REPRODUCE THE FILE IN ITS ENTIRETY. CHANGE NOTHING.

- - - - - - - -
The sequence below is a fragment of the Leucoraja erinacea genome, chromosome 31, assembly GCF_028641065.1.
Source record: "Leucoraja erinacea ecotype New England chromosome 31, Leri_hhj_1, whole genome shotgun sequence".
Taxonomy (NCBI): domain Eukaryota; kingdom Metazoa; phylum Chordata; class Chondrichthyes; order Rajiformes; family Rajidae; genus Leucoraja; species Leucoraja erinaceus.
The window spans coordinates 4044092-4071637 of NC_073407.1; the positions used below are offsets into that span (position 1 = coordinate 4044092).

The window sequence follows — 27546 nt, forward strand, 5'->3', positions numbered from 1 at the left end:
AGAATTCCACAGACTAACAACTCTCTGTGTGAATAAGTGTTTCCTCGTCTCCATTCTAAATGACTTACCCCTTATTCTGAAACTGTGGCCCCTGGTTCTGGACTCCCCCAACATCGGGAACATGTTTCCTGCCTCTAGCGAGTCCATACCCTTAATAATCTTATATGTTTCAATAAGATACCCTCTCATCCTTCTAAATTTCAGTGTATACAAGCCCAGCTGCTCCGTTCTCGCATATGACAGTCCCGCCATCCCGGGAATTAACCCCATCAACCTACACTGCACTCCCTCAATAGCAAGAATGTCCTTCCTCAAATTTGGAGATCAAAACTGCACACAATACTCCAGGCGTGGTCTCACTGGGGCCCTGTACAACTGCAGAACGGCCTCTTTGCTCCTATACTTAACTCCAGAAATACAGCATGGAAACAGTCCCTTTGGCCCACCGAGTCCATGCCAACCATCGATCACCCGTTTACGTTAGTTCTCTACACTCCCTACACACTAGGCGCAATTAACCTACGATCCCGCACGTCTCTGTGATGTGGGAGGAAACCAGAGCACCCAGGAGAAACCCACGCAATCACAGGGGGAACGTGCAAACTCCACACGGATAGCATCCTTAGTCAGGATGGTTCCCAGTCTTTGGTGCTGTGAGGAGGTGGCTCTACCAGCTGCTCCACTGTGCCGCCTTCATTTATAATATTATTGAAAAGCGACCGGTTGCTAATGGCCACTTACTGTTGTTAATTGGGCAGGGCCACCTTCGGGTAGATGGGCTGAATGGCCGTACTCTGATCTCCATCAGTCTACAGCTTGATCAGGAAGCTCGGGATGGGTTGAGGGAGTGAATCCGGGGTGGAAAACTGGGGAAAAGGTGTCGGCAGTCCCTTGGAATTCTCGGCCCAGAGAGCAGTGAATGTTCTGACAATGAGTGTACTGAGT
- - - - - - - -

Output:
The sequence below is a fragment of the Leucoraja erinacea genome, chromosome 31, assembly GCF_028641065.1.
Source record: "Leucoraja erinacea ecotype New England chromosome 31, Leri_hhj_1, whole genome shotgun sequence".
Taxonomy (NCBI): domain Eukaryota; kingdom Metazoa; phylum Chordata; class Chondrichthyes; order Rajiformes; family Rajidae; genus Leucoraja; species Leucoraja erinaceus.
The window spans coordinates 4044092-4071637 of NC_073407.1; the positions used below are offsets into that span (position 1 = coordinate 4044092).

The window sequence follows — 27546 nt, forward strand, 5'->3', positions numbered from 1 at the left end:
AGAATTCCACAGACTAACAACTCTCTGTGTGAATAAGTGTTTCCTCGTCTCCATTCTAAATGACTTACCCCTTATTCTGAAACTGTGGCCCCTGGTTCTGGACTCCCCCAACATCGGGAACATGTTTCCTGCCTCTAGCGAGTCCATACCCTTAATAATCTTATATGTTTCAATAAGATACCCTCTCATCCTTCTAAATTTCAGTGTATACAAGCCCAGCTGCTCCGTTCTCGCATATGACAGTCCCGCCATCCCGGGAATTAACCCCATCAACCTACACTGCACTCCCTCAATAGCAAGAATGTCCTTCCTCAAATTTGGAGATCAAAACTGCACACAATACTCCAGGCGTGGTCTCACTGGGGCCCTGTACAACTGCAGAACGGCCTCTTTGCTCCTATACTTAACTCCAGAAATACAGCATGGAAACAGTCCCTTTGGCCCACCGAGTCCATGCCAACCATCGATCACCCGTTTACGTTAGTTCTCTACACTCCCTACACACTAGGCGCAATTAACCTACGATCCCGCACGTCTCTGTGATGTGGGAGGAAACCAGAGCACCCAGGAGAAACCCACGCAATCACAGGGGGAACGTGCAAACTCCACACGGATAGCATCCTTAGTCAGGATGGTTCCCAGTCTTTGGTGCTGTGAGGAGGTGGCTCTACCAGCTGCTCCACTGTGCCGCCTTCATTTATAATATTATTGAAAAGCGACCGGTTGCTAATGGCCACTTACTGTTGTTAATTGGGCAGGGCCACCTTCGGGTAGATGGGCTGAATGGCCGTACTCTGATCTCCATCAGTCTACAGCTTGATCAGGAAGCTCGGGATGGGTTGAGGGAGTGAATCCGGGGTGGAAAACTGGGGAAAAGGTGTCGGCAGTCCCTTGGAATTCTCGGCCCAGAGAGCAGTGAATGTTCTGACAATGAGTGTACTGAGT